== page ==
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Sergio Garcia's four secret keys to strike it solid every time

Last season was a good one for me. I won on the PGA Tour for the first time in more than four years, contributed two points to the winning European side in the Ryder Cup and, to be honest, felt like I enjoyed the game more than I have in quite a while. I chalk up the success to a commitment I made early in the year to control my emotions a bit better and adopt a more competitive attitude. I'd be lying if I said it was the result of a breakthrough swing discovery or a new magic move.

Nope, my technique is the same as it's always been, and the foundation of that technique is built on four key moves that have been part of my motion since day one. These are simple swing thoughts that allow me to position the bottom of my swing in the right spot so I can catch the ball crisply and in the center of the sweet spot with every iron in the bag. If you're struggling with contact and missing more than your fair share of greens, give my moves a try and see if they don't help you realize the success you deserve, just as they have for me.

According to Top 100 Teacher Brian Manzella, Sergio's swing is "in the Top 10 -- maybe Top 5 -- of all time."

That good? "Let's put it this way," Manzella says, "Sergio's is the best 'lower-back-plane' swing of the past 40 years, or, said another way, the best one where the shaft bisects the lower back once it settles on the downswing."

While many point to Sergio's tremendous clubhead lag as his key swing trait, Manzella says that folks are missing the point. "Any good golfer can create lag, but nobody -- nobody -- knows how to release it like Garcia. Most lag guys drag the handle through impact. Sergio lets it all go. The man doesn't get enough credit for how dynamic -- or good -- his swing really is."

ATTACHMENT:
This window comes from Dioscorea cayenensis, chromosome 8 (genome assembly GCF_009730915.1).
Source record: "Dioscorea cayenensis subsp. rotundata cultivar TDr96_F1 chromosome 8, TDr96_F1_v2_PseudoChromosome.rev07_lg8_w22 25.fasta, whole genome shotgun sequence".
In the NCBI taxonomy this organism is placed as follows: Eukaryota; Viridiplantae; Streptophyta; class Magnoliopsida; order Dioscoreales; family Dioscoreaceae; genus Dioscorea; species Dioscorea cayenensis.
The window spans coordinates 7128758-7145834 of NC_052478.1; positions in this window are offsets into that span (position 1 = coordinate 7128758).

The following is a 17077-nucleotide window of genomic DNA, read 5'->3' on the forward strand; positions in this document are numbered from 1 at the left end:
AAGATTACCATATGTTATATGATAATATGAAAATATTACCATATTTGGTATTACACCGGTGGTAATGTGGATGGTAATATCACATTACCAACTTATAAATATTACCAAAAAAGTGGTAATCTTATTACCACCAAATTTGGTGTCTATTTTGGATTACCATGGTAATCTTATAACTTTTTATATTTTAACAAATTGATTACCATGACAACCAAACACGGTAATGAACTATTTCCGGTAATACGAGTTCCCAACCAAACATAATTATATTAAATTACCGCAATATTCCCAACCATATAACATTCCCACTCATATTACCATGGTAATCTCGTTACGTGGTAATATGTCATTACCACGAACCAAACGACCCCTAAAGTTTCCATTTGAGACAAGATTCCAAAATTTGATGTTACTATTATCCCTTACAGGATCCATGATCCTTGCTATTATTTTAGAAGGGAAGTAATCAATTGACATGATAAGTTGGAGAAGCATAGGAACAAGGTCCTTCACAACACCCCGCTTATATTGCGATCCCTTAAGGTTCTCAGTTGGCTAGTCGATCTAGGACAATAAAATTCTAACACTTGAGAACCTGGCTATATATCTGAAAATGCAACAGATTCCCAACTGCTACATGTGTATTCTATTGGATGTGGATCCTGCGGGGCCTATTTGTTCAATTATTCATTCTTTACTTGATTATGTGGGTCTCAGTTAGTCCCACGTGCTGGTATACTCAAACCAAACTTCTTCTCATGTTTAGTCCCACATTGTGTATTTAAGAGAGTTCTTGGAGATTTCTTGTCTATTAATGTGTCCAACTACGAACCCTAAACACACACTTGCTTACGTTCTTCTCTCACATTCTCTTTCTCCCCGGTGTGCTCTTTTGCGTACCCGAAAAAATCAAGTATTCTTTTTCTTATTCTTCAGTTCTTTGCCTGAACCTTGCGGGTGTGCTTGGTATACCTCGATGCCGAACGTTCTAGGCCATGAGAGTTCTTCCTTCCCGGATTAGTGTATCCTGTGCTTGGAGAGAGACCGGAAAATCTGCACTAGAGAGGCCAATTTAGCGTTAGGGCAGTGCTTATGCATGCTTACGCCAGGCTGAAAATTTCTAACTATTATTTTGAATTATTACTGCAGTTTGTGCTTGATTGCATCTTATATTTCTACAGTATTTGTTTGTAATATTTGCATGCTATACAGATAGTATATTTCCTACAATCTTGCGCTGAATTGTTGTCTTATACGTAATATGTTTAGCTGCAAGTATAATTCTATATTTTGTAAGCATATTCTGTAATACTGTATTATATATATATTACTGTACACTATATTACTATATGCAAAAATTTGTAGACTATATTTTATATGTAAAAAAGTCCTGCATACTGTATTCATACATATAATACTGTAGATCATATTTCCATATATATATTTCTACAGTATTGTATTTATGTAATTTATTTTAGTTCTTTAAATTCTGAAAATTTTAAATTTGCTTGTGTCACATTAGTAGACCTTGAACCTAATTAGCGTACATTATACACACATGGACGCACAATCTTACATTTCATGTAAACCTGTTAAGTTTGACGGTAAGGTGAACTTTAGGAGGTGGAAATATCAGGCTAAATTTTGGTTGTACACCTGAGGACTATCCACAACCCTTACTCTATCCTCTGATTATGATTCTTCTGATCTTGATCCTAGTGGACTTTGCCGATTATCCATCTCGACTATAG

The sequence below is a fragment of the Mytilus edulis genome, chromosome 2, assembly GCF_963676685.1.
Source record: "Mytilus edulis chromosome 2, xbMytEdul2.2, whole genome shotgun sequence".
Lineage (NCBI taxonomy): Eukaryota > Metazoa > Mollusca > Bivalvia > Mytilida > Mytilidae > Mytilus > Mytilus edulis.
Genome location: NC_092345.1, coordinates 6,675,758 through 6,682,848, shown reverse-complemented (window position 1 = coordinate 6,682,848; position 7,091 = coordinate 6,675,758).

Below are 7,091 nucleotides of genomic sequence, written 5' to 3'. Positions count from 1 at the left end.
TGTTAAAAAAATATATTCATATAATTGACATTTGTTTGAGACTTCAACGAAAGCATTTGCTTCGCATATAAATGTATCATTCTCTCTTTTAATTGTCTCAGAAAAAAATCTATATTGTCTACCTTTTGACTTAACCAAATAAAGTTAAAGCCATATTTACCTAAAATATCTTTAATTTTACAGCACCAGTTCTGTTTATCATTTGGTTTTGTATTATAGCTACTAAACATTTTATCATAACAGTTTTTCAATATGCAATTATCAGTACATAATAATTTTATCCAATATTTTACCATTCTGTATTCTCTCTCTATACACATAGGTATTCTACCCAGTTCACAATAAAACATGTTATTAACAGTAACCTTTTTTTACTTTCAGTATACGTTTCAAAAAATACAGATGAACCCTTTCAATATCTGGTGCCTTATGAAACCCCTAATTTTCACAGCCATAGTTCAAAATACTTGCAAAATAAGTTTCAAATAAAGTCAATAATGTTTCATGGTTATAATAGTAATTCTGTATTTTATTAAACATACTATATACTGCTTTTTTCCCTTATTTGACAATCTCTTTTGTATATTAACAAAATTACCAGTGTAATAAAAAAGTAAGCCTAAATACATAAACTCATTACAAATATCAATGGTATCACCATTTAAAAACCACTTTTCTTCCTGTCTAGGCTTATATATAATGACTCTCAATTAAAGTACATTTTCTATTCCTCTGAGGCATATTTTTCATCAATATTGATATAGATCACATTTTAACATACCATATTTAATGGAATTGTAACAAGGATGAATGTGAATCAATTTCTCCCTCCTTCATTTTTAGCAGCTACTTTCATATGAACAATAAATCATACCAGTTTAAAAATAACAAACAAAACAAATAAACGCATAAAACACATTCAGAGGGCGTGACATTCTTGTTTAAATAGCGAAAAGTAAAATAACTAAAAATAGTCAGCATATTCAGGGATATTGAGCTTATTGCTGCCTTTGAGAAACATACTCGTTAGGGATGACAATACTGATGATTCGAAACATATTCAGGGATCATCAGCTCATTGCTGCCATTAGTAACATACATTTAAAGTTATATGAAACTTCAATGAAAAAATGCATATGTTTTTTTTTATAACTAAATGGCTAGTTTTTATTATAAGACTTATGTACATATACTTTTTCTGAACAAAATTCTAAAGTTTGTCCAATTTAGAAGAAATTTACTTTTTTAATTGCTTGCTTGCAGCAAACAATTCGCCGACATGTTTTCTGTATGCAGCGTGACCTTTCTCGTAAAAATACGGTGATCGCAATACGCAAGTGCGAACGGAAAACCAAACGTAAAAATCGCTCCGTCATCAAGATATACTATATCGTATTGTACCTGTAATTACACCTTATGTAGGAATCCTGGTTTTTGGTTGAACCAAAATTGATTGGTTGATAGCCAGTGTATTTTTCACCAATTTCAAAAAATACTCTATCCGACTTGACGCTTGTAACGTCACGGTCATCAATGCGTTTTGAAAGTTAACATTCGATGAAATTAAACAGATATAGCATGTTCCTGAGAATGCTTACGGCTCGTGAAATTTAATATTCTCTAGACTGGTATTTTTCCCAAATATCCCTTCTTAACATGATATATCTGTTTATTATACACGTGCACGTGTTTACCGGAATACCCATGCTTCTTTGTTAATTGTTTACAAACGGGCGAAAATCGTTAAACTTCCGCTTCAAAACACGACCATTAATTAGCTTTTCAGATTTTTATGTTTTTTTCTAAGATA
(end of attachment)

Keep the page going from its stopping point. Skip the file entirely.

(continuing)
High praise from a teacher who knows what he's talking about, which is why we asked Manzella to provide additional insight into El Niño's key moves so that you can more easily add them to your own motion.

Your address position doesn't feature any moving parts, so there's no reason you can't make it as good as a Tour pro's. First thing: Bend forward and stand at a distance from the ball that allows your upper arms to hang straight down from your shoulder sockets (below left). You can check this by simply removing your hands from the grip and seeing how your arms naturally hang when you're in your setup. Not only does this create less tension at address, it gives your arms freedom to swing back and through at maximum speed.

Sergio Garcia
Angus Murray

I tend to swing poorly when I bend forward too much at address and get my head and shoulders too far down. Notice how much more cramped I am in the right photo above than I am in the one in the center, and how much flatter my posture is. This is just enough of an error to rob me of the athleticism I need to swing at my best. While it's a good idea to get your arms hanging straight down, try to do it with a more erect posture, even with a short iron in your hands. As I say to myself when I practice, "Keep your height."

Garcia's a pretty normal-size guy, but he can hit his 4-iron farther than most amateurs can hit their driver. He gets his power by combining his famous arm swing with the powerful rotation he creates, in part, by turning his torso all the way to the right during his backswing. His turn is a big part of his engine, and most of us can turn better from a taller posture than from one that's more bent. Plus, a taller posture naturally supports a flatter downswing plane, which as you'll see on the next page, is Garcia's telltale swing trait.

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